An engine dyno provides the best method of determining exactly when the rings are seated. You’ll notice a boost in horsepower as the rings seat. Eventually, horsepower will stabilize once the rings are seated.

Check out 5 Ways to Boost Horsepower for Under $500

You can also perform a leak-down test. Another, albeit more time-consuming, method is to remove the exhaust headers and check for oil residue in the exhaust ports. Presence of oil shows the engine burning oil, meaning the rings aren’t completely seated. Once the oil residue is gone, the rings are seated.

What about powersports engines?

Ask yourself a few questions about your motorcycle, ATV or other powersports application before using a break in oil:

  1. Does it have a wet clutch? If so, the break in oil may not be formulated for wet-clutch compatibility, leading to reduced performance.
  2. Does it use a shared sump with the transmission? Many motorcycles use one oil to lubricate the engine, transmission and primary chaincase. The churning action of transmission gears, especially in high-rpm applications, can tear apart – or shear – the oil if it’s not formulated to handle the stress. Using a break in oil not designed to handle high-shear applications can lead to damage.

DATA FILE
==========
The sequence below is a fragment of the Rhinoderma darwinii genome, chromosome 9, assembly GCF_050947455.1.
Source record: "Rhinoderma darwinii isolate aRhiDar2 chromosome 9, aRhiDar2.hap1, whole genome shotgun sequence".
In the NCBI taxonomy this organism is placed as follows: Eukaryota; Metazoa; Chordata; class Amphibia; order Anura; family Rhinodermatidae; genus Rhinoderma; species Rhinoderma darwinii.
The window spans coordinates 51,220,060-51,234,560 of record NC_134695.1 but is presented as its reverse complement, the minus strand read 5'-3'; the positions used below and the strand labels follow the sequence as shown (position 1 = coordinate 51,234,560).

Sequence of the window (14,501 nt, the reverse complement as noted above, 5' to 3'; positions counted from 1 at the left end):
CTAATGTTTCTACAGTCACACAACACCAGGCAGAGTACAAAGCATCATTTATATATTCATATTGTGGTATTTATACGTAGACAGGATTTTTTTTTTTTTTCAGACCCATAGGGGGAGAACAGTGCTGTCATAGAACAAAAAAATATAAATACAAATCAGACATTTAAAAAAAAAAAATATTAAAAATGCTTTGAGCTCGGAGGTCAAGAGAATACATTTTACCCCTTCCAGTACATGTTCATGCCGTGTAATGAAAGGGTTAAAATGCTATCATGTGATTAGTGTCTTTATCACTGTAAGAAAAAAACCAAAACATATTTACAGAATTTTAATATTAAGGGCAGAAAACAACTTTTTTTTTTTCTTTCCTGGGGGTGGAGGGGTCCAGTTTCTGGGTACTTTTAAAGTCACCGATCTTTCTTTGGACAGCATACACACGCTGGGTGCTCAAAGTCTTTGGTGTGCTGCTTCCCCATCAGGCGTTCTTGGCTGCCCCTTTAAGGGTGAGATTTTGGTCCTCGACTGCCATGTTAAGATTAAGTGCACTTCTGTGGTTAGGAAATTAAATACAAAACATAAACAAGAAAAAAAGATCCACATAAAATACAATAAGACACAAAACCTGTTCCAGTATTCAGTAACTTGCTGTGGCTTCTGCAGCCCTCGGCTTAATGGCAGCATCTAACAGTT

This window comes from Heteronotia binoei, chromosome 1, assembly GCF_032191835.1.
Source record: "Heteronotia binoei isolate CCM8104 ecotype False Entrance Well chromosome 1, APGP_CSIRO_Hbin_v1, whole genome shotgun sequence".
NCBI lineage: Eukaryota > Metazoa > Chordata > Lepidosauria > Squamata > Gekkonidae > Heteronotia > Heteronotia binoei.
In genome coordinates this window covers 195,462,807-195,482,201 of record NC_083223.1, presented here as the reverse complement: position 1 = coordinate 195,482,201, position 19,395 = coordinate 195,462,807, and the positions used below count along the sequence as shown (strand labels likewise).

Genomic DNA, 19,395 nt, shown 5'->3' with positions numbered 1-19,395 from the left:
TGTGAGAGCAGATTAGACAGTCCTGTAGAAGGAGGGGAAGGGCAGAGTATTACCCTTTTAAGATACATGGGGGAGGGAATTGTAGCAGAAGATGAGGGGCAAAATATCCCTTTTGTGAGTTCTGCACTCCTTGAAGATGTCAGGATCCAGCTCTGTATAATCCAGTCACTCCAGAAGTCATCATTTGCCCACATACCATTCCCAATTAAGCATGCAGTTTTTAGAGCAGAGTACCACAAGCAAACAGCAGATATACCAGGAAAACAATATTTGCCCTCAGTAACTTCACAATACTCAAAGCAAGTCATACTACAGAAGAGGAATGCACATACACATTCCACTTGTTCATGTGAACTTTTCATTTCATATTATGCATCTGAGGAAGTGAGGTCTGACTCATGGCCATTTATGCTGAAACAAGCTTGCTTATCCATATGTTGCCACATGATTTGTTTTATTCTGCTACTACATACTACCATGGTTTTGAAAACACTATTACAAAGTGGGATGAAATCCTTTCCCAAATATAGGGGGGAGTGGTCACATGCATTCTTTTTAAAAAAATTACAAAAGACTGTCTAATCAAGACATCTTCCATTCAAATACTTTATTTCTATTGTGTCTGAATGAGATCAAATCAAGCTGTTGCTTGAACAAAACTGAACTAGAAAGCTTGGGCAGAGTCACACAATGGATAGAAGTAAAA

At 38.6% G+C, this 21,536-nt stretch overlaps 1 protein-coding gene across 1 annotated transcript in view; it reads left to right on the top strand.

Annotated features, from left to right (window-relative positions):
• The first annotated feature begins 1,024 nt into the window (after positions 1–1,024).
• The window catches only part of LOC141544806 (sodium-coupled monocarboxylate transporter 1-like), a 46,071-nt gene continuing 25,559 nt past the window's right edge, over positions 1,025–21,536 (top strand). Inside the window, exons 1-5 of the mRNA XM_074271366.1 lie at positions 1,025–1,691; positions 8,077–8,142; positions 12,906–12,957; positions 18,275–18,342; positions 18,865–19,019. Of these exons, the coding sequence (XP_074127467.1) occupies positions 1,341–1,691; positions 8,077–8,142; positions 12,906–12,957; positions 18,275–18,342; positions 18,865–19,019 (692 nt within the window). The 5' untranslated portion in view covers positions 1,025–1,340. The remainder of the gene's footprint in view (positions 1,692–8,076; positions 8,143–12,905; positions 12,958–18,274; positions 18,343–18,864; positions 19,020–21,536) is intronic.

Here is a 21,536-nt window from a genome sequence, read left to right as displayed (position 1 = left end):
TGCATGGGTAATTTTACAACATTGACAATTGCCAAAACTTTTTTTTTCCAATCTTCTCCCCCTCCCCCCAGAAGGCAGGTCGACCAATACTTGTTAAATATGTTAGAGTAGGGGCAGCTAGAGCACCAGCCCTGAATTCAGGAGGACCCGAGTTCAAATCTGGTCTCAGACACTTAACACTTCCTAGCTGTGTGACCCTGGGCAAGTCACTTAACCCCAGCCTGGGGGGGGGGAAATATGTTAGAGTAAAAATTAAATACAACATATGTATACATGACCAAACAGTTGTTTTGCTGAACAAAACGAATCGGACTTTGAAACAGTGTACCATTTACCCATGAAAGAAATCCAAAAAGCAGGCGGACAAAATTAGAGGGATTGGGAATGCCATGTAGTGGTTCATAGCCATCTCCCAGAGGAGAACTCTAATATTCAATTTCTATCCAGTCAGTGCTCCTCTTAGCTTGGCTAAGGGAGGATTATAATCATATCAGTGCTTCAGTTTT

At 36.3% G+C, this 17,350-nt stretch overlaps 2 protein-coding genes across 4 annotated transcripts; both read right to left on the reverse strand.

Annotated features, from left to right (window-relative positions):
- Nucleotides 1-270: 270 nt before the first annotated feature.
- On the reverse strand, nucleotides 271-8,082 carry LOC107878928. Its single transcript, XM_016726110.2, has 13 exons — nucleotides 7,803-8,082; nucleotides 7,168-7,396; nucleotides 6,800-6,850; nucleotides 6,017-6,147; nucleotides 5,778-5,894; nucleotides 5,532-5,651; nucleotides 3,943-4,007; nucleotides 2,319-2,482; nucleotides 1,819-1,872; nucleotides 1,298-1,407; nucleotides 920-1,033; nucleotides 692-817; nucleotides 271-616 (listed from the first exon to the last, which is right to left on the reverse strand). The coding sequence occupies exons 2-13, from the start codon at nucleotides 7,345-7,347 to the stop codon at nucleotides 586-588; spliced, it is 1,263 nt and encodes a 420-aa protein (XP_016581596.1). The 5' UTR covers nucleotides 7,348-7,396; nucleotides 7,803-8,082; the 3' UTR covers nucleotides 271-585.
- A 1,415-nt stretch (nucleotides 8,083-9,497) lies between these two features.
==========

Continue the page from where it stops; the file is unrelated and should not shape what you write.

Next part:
3. Does it have a dry sump? Some motorcycles store motor oil in a tank separate from the engine. Residual break in oil can collect in the system following the break in period and contaminate the service-fill oil. In this case, run the engine long enough to circulate the oil throughout the system and change it a second time to ensure the break in oil is completely removed.

Given the above challenges, we recommend breaking in a rebuilt powersports engine using the motor oil you’ve always used. Run it according to the original equipment manufacturer’s (OEM) new-engine recommendation, then change the oil. In short, treat it like a new engine from the factory.